Friday, April 20, 2007

SecViz | Security Visualization

This seems to be an interesting blog about visualization for security

SecViz | Security Visualization

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Wednesday, April 18, 2007

TaoSecurity: Fight to Your Strengths

In an interesting blog entry by Richard Bejtlich, TaoSecurity: Fight to Your Strengths, he suggests that sometimes security through obscurity might be suitable. He uses an example where he lets OpenSSH use another port than the default port and thus he gets less number of attacks against sshd. I have added a question at his blog that would be interesting to investigate:
Would it be possible to let a firewall or inline IDS automatically block incoming ssh traffic to the default port and then make ssh communication going out using the default port appear to be using a different port?
The idea would be to automatically make a temporarily obfuscation until it is possible to switch port on the server. In this way it might be possible to not interfere with the running service but still stop automated attacks. Is there anybody out there who can tell me if this would work in reality?

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Monday, April 16, 2007

About: Open-Source Security Tools Abound

An interesting article about open source security tools that also commercial actors should investigate:

Linux/Open Source - Open-Source Security Tools Abound

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Tuesday, April 10, 2007

Other paper: Remodeling and Simulation of Intrusion Detection Evaluation Dataset

In proceedings of the 2006 International Conference on Security & Managment (SAM'06) I have found this paper: Remodeling and Simulation of Intrusion Detection Evaluation Dataset
In the paper, the authors describe how they simulate network traffic (both innocent and malicious traffic) for testing intrusion detection systems.

They want to improve on the MIT LL dataset that is widely thought to have major drawbacks. The drawbacks make it less useful for testing intrusion detection systems.

The paper's main contribution is to create personalized simulations of users' web browsing behavior while MIT's dataset had only rough distribution of the overall behavior. They model real users' behavior as probabilistic transition diagrams for sessions of browsing that are complemented with daily connection distributions, daily connection cumulative densities and session length distributions. Then browsing traffic is generated from the collection user models either with a one to one mapping from a user model to a simulated user or by generating more simulated users than there are user models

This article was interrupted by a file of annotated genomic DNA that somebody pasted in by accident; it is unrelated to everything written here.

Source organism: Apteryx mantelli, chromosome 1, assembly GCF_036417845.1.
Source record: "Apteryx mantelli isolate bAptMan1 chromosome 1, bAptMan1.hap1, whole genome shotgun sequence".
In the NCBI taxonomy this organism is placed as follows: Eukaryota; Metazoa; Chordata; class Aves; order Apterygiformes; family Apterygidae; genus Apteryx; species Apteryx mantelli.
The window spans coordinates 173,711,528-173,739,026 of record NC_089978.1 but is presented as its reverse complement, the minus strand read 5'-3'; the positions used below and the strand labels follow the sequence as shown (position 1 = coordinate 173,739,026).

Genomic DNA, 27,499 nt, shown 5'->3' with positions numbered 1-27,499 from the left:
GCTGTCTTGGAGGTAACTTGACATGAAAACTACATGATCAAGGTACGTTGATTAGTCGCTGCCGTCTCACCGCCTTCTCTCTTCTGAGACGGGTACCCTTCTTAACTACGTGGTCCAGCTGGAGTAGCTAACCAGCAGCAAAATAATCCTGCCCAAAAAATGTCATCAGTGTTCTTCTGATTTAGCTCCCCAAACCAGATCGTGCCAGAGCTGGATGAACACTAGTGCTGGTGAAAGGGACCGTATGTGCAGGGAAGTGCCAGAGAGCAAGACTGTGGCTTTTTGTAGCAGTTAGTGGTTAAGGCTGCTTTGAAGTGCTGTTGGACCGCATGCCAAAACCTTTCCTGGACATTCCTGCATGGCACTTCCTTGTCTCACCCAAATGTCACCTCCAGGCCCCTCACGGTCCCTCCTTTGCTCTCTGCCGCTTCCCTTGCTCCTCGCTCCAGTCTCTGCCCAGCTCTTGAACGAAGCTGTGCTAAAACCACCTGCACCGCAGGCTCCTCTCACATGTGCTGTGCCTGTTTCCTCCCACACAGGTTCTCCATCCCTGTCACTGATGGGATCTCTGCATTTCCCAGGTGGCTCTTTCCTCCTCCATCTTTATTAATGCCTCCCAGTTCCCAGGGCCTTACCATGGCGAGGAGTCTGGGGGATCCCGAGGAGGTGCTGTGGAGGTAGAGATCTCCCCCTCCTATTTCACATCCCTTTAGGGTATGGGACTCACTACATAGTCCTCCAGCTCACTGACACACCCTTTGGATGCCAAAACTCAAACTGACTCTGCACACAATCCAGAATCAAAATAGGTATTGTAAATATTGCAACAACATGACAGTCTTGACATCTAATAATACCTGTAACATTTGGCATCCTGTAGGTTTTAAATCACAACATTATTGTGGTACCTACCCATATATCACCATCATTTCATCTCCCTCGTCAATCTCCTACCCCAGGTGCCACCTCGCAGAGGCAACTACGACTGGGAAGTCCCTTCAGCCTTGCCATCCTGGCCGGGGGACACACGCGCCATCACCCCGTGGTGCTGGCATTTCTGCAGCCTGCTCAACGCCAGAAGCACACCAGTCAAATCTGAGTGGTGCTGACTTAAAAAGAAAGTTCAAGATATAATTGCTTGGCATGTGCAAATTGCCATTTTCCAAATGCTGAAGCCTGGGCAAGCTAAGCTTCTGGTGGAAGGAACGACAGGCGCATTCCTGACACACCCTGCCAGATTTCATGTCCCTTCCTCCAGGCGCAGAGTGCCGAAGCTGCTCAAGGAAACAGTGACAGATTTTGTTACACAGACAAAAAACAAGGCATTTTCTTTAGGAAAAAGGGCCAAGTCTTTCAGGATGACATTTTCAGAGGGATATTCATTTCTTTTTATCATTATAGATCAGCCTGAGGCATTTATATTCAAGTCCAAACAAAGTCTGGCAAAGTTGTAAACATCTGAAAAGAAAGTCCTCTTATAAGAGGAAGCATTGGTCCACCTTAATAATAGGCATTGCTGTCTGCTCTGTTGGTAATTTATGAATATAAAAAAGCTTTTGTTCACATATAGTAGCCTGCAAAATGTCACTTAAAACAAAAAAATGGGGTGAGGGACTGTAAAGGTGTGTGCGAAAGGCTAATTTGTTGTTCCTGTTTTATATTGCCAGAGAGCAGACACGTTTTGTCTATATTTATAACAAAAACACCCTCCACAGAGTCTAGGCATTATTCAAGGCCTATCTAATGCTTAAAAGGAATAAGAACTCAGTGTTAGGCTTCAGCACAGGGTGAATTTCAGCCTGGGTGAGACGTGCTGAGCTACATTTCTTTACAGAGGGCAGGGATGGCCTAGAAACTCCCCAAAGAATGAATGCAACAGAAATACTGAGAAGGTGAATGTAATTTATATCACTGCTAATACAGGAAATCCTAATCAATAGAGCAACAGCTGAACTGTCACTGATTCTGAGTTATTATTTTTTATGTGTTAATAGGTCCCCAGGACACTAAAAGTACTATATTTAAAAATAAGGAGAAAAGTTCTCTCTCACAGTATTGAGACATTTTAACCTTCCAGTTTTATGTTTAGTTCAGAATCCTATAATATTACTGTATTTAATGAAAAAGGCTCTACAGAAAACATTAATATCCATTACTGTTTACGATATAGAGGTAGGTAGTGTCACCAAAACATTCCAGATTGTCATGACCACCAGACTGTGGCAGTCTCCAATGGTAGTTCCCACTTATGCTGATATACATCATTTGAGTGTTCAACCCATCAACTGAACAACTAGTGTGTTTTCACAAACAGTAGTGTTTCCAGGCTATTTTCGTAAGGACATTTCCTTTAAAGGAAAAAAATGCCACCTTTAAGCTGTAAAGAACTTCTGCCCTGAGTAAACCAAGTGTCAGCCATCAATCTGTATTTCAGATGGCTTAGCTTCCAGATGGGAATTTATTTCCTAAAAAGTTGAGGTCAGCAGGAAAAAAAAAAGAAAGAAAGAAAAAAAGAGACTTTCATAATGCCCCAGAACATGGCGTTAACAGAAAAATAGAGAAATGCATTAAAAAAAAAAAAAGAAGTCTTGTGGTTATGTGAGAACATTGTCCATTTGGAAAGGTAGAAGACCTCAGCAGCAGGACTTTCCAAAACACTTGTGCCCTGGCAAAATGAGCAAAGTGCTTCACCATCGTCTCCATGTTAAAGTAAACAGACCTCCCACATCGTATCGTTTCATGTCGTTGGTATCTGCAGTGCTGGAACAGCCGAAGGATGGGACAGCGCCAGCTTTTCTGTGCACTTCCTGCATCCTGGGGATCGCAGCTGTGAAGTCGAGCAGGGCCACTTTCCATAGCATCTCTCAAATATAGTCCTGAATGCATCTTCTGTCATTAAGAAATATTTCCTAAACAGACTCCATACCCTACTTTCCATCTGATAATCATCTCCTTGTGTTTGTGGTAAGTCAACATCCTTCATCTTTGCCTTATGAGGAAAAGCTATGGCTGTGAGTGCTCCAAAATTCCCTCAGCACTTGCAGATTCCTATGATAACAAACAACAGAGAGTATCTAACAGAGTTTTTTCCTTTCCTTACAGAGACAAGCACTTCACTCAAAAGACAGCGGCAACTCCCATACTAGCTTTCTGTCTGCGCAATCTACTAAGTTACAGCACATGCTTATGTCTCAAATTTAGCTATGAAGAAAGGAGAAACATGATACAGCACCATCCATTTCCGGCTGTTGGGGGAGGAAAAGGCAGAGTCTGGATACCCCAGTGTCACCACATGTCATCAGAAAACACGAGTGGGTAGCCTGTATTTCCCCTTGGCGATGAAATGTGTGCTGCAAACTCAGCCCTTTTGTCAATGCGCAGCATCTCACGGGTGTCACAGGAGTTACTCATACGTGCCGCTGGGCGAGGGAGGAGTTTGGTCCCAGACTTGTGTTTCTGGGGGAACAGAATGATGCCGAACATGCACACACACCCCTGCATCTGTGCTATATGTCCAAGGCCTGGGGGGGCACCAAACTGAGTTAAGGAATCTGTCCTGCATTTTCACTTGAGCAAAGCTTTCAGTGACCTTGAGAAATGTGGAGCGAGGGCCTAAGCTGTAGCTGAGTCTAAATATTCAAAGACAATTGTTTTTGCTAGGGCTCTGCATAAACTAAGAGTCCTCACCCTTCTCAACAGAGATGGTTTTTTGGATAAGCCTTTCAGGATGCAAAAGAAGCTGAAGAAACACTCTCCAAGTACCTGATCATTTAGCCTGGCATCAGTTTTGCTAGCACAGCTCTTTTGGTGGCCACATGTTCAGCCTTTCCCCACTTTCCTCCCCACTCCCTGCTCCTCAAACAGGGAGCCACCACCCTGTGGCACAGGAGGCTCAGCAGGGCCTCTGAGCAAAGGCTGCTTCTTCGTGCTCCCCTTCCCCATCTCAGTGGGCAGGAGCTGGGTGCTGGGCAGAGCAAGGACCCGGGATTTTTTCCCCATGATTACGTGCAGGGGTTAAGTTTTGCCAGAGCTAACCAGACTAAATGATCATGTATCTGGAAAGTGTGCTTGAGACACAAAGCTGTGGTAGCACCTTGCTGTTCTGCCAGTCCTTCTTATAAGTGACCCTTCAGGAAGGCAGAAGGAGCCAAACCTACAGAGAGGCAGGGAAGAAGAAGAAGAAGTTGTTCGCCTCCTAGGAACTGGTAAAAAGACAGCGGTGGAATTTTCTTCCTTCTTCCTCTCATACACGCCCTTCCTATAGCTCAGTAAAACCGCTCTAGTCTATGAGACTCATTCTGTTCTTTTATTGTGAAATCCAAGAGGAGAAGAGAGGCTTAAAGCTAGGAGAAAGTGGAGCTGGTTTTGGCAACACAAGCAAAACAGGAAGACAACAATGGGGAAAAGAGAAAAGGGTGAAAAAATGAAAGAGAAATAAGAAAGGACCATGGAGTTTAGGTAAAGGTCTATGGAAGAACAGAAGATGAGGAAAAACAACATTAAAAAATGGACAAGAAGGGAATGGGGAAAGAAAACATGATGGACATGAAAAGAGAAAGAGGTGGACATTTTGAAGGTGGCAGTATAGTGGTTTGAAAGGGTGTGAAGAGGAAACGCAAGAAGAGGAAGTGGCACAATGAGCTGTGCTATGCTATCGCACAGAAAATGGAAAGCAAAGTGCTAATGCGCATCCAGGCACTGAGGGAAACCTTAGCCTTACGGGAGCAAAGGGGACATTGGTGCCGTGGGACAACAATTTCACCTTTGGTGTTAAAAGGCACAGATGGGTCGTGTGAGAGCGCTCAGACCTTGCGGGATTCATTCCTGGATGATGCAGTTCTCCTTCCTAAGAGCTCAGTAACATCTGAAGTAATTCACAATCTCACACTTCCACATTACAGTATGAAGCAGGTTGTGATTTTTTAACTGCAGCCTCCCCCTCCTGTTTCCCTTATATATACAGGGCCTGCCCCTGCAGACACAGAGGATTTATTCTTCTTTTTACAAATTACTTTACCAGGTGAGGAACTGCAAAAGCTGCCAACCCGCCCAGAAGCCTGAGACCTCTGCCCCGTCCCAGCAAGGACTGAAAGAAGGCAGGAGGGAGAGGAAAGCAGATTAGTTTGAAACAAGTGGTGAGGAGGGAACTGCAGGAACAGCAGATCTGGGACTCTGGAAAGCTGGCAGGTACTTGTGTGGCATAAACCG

Email traffic is simulated using a public corpus of emails while the MIT dataset used a combination of filtered real emails and automatically generated emails. The emails are clustered into four classes but it is not clear what the classes are used for. It is neither clear if the class in the cluster relates to the classes created from the source and destination addresses mentioned earlier. As well, it is not quite clear how the emails are used in the simulation.

Then they claim to have a larger set of attacks than in the MIT datset, such as DDoS, probes, WWW attacks, RPC, etc.

Finally they show that their simulated web browser behavior more resembles their reference network than the MIT dataset simulation that lacks certain characteristics.

Comment: I would like to be able to use the generated traffic as basis for my research - too bad there is no link to a public data set.

Tuesday, April 3, 2007

"Signatures are usually based on vulnerabilities rather than exploits"

This is interesting, when I started to read about signature-based intrusion detection systems, I thought that signatures were created by using patterns from the exploit. However, as I noticed in a previous entry and learned from the post below (that I found via TaoSecurity), this is not the case.

Errata Security: ANI 0day vs. intrusion detection providers
signatures are usually based on vulnerabilities rather than exploits
This means that learning systems, like Polygraph, that generates signatures from exploits are not automating the signature generation properly. Though, they are able to block worms exploiting unknown vulnerabilities.